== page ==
Montu “God of War” was a falcon-God of war in the ancient Egyptian religion, an embodiment of the conquering vitality of the pharaoh. He was particularly worshipped in Upper Egypt and in the district of Thebes.
Role & characteristics A very ancient god, Montu was originally a manifestation of the scorching effect of Ra, the sun – and as such often appeared under the epithet Montu-Ra. The destructiveness of this characteristic led to him gaining characteristics of a warrior, and eventually becoming a widely revered war-God. The Egyptians thought that Montu would attack the enemies of Maat (that is, of the truth, of the cosmic order) while inspiring, at the same time, glorious warlike exploits. It is possible that Montu-Ra and Atum-Ra symbolized the two kingships, respectively, of Upper and Lower Egypt. When linked with Horus, Montu’s epithet was “Horus of the Strong Arm”.Because of the association of raging bulls with strength and war, the Egyptians also believed that Montu manifested himself as a white, black-snouted bull named Buchis (hellenization of the original Bakha: a living bull revered in Armant) — to the point that, in the Late Period (7th-4th centuries BC), Montu was depicted with a bull’s head too. This special sacred bull had dozens of servants and wore precious crowns and bibs.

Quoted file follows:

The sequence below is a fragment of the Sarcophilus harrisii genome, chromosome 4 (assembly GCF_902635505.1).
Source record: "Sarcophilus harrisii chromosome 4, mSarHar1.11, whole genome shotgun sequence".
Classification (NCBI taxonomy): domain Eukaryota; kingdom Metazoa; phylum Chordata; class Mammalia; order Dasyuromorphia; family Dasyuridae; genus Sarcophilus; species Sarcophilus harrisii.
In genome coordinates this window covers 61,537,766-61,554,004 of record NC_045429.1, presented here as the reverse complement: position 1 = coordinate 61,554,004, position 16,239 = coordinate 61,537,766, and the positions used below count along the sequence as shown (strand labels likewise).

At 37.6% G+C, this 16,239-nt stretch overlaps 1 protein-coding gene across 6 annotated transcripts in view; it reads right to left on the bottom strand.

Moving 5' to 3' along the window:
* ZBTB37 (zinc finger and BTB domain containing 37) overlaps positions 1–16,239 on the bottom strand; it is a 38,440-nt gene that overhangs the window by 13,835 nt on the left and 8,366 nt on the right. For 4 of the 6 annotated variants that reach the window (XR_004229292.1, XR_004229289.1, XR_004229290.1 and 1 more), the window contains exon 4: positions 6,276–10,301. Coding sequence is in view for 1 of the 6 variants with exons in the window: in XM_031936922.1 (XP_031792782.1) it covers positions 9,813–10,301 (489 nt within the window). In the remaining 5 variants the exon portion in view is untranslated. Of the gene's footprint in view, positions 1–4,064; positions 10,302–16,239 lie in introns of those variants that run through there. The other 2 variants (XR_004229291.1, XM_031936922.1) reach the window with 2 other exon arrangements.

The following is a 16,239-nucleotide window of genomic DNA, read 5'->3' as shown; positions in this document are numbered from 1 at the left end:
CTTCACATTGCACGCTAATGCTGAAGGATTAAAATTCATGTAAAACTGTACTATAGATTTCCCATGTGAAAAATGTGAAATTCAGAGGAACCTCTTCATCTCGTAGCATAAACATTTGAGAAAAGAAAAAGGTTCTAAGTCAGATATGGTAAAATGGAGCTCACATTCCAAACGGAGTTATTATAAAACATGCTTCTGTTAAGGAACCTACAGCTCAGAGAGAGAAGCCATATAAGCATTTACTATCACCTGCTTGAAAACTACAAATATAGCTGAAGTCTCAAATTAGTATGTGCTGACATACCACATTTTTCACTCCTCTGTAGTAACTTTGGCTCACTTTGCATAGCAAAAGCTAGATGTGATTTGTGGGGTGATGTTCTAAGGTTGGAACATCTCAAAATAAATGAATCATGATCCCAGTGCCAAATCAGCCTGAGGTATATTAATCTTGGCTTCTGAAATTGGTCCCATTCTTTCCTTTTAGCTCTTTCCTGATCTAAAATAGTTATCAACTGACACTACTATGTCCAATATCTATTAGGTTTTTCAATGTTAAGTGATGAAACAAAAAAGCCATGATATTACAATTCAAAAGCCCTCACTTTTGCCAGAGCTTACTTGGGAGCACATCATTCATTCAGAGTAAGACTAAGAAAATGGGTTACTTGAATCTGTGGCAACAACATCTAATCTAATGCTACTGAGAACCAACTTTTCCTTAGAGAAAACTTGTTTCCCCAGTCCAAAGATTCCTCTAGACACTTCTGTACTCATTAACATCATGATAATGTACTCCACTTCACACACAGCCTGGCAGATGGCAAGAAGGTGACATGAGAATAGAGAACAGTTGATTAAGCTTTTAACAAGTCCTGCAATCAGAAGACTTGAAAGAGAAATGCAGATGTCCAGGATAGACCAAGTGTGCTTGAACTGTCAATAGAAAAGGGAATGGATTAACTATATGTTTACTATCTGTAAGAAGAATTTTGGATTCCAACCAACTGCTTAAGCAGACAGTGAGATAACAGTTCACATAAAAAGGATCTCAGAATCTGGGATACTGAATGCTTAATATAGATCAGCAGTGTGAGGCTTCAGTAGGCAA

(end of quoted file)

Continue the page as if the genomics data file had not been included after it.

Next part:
Temple The Temple complex of Montu in Medamud, the ancient Medu, less than five kilometers north-east of today’s Luxor, was built by the great Pharaoh Senusret III (c. 1878–1839 BC) of the 12th Dynasty, probably on a pre-existing sacred site of the Old Kingdom. The temple courtyard was used as a dwelling for the living Buchis bull, revered as an incarnation of Montu. The main entrance was to the north-east, while a sacred lake was probably on the west side of the sanctuary. The building consisted of two distinct adjoining sections, perhaps a temple to the north and a temple to the south (houses of the priests). It was built in raw bricks, while the innermost cella of the deity was built of carved stone. The templar complex of Medamud underwent important restorations and renovations during the New Kingdom, and in the Ptolemaic and Roman period.